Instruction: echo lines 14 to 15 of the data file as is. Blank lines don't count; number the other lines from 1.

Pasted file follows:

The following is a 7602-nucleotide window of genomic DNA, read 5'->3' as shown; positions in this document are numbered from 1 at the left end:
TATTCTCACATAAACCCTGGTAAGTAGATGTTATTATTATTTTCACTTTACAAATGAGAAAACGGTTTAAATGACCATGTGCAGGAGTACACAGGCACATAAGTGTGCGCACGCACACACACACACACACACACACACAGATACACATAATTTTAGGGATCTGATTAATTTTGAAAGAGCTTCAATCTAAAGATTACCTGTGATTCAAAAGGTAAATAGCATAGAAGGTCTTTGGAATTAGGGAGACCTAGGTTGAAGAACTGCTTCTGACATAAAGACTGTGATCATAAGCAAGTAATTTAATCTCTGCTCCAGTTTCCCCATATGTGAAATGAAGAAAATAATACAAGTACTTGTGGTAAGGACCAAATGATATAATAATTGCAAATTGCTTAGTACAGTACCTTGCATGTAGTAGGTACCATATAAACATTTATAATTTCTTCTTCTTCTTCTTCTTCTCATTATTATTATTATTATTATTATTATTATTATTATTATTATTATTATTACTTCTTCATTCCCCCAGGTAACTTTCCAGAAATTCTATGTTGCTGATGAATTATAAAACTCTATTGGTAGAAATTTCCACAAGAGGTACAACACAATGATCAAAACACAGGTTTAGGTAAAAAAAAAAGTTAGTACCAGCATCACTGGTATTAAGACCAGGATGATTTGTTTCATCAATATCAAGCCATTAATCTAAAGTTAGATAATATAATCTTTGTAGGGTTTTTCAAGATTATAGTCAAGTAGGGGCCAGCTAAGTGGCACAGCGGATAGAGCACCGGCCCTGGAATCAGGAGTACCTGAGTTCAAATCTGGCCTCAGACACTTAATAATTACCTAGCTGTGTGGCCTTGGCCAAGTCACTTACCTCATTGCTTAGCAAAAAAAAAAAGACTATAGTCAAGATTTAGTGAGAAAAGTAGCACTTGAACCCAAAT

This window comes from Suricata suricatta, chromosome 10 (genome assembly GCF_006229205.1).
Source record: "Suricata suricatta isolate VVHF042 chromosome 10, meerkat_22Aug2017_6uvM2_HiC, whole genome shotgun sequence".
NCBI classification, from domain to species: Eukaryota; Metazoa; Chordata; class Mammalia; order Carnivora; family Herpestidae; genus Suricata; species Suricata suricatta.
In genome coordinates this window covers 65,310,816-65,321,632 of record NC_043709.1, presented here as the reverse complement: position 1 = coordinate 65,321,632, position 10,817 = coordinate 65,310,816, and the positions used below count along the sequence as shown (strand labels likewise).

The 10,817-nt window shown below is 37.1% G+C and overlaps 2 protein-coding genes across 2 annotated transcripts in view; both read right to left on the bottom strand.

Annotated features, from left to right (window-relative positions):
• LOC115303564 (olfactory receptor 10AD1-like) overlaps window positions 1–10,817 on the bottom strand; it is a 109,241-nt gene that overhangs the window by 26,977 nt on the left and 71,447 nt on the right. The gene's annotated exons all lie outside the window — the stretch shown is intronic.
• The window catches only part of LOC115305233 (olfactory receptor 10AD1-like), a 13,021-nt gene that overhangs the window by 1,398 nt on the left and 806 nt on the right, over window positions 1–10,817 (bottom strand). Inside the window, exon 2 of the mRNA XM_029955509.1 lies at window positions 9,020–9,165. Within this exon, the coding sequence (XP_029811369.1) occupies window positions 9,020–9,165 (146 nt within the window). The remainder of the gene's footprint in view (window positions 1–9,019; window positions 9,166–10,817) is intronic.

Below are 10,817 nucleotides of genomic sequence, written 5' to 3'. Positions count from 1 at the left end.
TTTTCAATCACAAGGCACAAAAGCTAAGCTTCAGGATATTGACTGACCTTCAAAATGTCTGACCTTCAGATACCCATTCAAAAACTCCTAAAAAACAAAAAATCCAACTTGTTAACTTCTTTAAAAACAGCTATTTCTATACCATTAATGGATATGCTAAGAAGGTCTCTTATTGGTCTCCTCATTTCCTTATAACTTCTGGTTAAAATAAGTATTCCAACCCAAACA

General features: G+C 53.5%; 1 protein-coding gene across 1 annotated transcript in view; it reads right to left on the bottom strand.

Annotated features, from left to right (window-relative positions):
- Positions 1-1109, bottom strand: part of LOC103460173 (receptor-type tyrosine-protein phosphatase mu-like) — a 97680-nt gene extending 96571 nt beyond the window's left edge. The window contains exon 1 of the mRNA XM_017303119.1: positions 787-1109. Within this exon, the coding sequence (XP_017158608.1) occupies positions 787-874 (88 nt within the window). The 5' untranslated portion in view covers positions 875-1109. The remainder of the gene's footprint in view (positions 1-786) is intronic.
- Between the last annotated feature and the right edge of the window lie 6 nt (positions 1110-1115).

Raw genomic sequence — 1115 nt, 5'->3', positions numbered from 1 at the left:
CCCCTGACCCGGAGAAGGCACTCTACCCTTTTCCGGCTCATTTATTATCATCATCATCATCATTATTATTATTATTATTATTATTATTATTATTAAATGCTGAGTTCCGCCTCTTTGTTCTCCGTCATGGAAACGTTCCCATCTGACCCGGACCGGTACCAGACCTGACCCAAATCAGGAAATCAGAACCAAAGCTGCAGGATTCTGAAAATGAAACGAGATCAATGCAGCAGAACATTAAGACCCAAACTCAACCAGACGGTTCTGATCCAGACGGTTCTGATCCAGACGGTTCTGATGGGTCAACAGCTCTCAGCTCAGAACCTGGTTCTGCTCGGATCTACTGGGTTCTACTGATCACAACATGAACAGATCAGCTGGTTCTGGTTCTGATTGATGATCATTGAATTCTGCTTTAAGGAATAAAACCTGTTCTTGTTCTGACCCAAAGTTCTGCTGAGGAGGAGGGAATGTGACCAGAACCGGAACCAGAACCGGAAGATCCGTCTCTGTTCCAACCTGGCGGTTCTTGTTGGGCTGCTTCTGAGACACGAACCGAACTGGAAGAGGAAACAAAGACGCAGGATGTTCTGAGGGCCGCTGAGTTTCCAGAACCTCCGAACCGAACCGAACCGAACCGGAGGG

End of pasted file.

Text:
Annotated features, from left to right (window-relative positions):
- Positions 1-1109, bottom strand: part of LOC103460173 (receptor-type tyrosine-protein phosphatase mu-like) — a 97680-nt gene extending 96571 nt beyond the window's left edge. The window contains exon 1 of the mRNA XM_017303119.1: positions 787-1109. Within this exon, the coding sequence (XP_017158608.1) occupies positions 787-874 (88 nt within the window). The 5' untranslated portion in view covers positions 875-1109. The remainder of the gene's footprint in view (positions 1-786) is intronic.